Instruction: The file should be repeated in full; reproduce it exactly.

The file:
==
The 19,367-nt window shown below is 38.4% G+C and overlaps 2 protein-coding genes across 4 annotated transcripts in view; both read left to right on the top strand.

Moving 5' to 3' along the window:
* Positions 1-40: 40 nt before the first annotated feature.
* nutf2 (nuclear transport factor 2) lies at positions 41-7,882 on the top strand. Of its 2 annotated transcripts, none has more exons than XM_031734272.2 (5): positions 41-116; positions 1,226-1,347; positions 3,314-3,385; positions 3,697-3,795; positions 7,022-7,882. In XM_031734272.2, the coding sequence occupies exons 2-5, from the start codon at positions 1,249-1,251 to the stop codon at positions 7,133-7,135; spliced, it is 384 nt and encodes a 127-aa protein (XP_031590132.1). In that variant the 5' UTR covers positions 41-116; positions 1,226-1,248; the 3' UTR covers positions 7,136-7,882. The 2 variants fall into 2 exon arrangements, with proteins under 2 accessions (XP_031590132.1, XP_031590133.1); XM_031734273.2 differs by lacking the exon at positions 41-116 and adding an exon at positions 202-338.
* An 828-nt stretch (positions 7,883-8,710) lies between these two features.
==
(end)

The 19,367-nt window shown below is 38.4% G+C and overlaps 2 protein-coding genes across 4 annotated transcripts in view; both read left to right on the top strand.

Moving 5' to 3' along the window:
* Positions 1-40: 40 nt before the first annotated feature.
* nutf2 (nuclear transport factor 2) lies at positions 41-7,882 on the top strand. Of its 2 annotated transcripts, none has more exons than XM_031734272.2 (5): positions 41-116; positions 1,226-1,347; positions 3,314-3,385; positions 3,697-3,795; positions 7,022-7,882. In XM_031734272.2, the coding sequence occupies exons 2-5, from the start codon at positions 1,249-1,251 to the stop codon at positions 7,133-7,135; spliced, it is 384 nt and encodes a 127-aa protein (XP_031590132.1). In that variant the 5' UTR covers positions 41-116; positions 1,226-1,248; the 3' UTR covers positions 7,136-7,882. The 2 variants fall into 2 exon arrangements, with proteins under 2 accessions (XP_031590132.1, XP_031590133.1); XM_031734273.2 differs by lacking the exon at positions 41-116 and adding an exon at positions 202-338.
* An 828-nt stretch (positions 7,883-8,710) lies between these two features.